Wheaton Illinois Haunted Halloween Flea Market
Wheaton Illinois Haunted Halloween Flea Market
Saturday October 20, 2018!
3pm to Midnight / $7 (admission) . Children 12 and under are free.
TICKETS SOLD AT THE GATE!
SHOP IN COSTUME!
Held at the DuPage County Fairgrounds
2015 Manchester Rd, Wheaton, IL 60187
Call 715-526-9769 for info.
*Unauthorized Commercial Photography Is Prohibited During Zurko Promotions Wheaton Haunted Halloween Flea Market*
The Wheaton All Night Flea Market (TM) is a Federal Trademark registered by Zurko Promotions
Interested in Becoming a Vendor?
Download a PDF vendor application.
All guests are subject to change or cancellation without notice.
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DuPage County Fairgrounds
2015 Manchester Road
Wheaton, IL 60187 United States
DuPage County Fairgrounds
Shawano, WI 54166
By Jack Kelly The Antique Trader
“This is more of a ‘happening’ than just shopping experience,” said one visitor as she entered the DuPage County Fairgrounds for the First Annual Wheaton, Ill., Haunted Halloween All-Niter Market Oct. 29, 2011.
Promoter Bob Zurko pulled out all the stops as he offered a fairgrounds full of vendors with collectable goodies along with a varied schedule of attractions including a costume ball, live bands, hay rides, a beer garden, a pumpkin carving contest, a costume contest, an autograph table stocked with movie/TV stars and WWF wrestlers.
Many shoppers and vendors were dressed for the event, with witches, goblins, ghouls and zombies roaming the fairgrounds. It was the first time setting up at Wheaton for Katheryn Burgess, who – dressed like a black cat – traveled nearly 10 hours from Ely, Minn.
Many stopped to admire her 1910 Roseville Mostique jardinière and pedestal set, priced at $900, while others rested in her refinished 1870s mahogany Merklin twist chair with brass lion’s heads on top-end pieces, priced at $795. She said the chair was rescued from a farmhouse by her father, who stripped six different colors from the unusual piece.
Another first-time-dealer was Jerry Runge of Rockford, Ill., who offered an oddball early 1900s cast iron 8-foot-tall railroad whistle-stop-post sign that he estimated weighed “200 to 250 pounds.” It was found an estate sale and offered at the show for $900. The dealer also offered a 1930s machinist toolbox that he said “opened like a puzzle” with multiple intertlocking trays. “I’ve seen lots of toolboxes but never one like this,” Runge said as he attached a price tag of $150.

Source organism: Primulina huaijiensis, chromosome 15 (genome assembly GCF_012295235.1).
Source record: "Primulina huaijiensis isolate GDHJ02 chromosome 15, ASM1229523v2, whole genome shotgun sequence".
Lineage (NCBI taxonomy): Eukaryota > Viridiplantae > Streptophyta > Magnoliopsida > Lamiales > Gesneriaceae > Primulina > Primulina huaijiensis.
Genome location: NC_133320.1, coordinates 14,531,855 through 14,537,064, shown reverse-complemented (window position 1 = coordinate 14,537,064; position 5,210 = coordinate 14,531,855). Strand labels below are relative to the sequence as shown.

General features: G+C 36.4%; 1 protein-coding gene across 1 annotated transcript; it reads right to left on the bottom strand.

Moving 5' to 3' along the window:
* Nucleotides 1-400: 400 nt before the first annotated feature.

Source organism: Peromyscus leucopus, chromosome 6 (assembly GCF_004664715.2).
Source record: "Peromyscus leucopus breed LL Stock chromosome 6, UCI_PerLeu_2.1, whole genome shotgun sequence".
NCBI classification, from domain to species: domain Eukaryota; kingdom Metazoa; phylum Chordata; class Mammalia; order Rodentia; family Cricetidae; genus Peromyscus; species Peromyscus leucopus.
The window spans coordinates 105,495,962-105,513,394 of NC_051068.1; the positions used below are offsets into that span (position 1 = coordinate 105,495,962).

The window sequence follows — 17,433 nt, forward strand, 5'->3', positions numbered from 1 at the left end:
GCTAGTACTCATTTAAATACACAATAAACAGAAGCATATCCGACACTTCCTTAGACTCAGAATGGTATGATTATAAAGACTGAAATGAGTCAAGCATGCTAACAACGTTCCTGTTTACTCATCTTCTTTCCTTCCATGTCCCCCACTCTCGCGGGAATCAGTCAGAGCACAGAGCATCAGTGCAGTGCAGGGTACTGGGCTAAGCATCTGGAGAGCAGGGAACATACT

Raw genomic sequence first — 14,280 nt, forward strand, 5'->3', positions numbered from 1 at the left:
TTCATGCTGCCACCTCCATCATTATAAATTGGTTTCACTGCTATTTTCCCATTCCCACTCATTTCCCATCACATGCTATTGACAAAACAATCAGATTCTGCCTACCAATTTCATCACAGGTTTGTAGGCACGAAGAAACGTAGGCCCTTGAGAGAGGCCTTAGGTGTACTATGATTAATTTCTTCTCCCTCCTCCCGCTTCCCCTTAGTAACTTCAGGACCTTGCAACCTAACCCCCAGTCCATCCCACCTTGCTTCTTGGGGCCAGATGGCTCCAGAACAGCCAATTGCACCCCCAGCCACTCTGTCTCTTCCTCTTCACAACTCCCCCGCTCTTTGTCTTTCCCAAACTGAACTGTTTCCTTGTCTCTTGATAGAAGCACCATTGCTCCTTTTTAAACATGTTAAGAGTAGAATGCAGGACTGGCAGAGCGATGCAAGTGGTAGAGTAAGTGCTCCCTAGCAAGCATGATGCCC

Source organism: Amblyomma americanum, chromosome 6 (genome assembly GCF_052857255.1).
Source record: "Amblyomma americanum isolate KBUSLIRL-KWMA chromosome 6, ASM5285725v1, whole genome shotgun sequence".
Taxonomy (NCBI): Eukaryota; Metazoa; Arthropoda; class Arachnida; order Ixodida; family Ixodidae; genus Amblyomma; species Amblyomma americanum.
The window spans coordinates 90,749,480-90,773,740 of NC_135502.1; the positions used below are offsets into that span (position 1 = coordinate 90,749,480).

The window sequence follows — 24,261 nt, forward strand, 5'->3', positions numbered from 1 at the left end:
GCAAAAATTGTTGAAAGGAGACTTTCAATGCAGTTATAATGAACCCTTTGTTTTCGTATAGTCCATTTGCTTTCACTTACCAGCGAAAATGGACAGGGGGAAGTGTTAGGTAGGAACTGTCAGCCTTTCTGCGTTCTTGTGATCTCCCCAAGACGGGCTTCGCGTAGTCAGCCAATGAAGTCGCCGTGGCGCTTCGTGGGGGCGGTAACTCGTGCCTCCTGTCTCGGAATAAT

Youngsters did a double-take as they passed the booth of Casey Lewandowski of Berwyn, Ill., because the vendor was dressed in a full Santa Clause outfit including a long white beard. The youngsters checked out his table full of collectable 1950s cap guns bargain priced from $12 to $17 each. Adults looked over a selection of more than 200 both sterling silver and silver plate items offered by “Santa.”
It was a short drive to the fairgrounds for Randy Meyers of nearby West Chicago, Ill., who said, “Refurbishing is my life.”
The dealer pointed with pride to a 28-inch-square ceramic tile top table that was constructed with a cast iron 1950s base. The table top was framed with mahogany trim once used as hand rails in a turn of century Chicago mansion. The “new-old” piece could taken home for $200. “I try to monopolize on different stuff,” he said, while also showing a 1960s solid teak 24-inch-tall stool shaped like a human foot.
Costume jewelry filled the booth of Ann Bemis of Fort Atkinson, Wis. She said her favorites included a 3 ½-inch blue rhinestone brooch with three-color aurora borealis stones for $40 and a 16-inch malachite necklace for $30. Bemis said she was a regular dealer at the Zurko Promotions Grays Lake Ill. Market held the second Sunday of each month “and Saturday before.”
Vintage jewelry dealer Andrea Brooks of Schaumburg, Ill., said, “I’m always at Wheaton,” adding with a chuckle, “sometimes I think I live here.” Her selection of “sparkling things” from the 1950s and ‘60s are priced at $10 to $50 each. She also had a 1950s Stetson men’s hat for $24.
Those with a taste for more expensive collectable timepieces were drawn to the booth of Chicago watch dealer Richard Ellison. Pocket watch collectors checked out his 21-jewel 1928 Elgin railroad timepiece for $335. Still others were drawn to a 1910 salesman’s sample 21-jewel Hamilton pocket watch with visible mechanical works priced at $380.
Some came to the big event in costume, while others just enjoyed watching others. Janice Sloan, who recently moved to Chicago from Ft. Lauderdale, Fla., with 7-year-old daughter Makenzie said, “We just came to look, but I collect antique jewelry and like what I’ve seen so far.” Makenzie was a successful shopper, purchasing some antique feathers.
As the show closed at the strike of midnight, under giant floodlights, show promoter Bob Zurko beamed and said, “Awesome,” adding, “It was one of our best crowds to date and many said it was a real scary fun time.”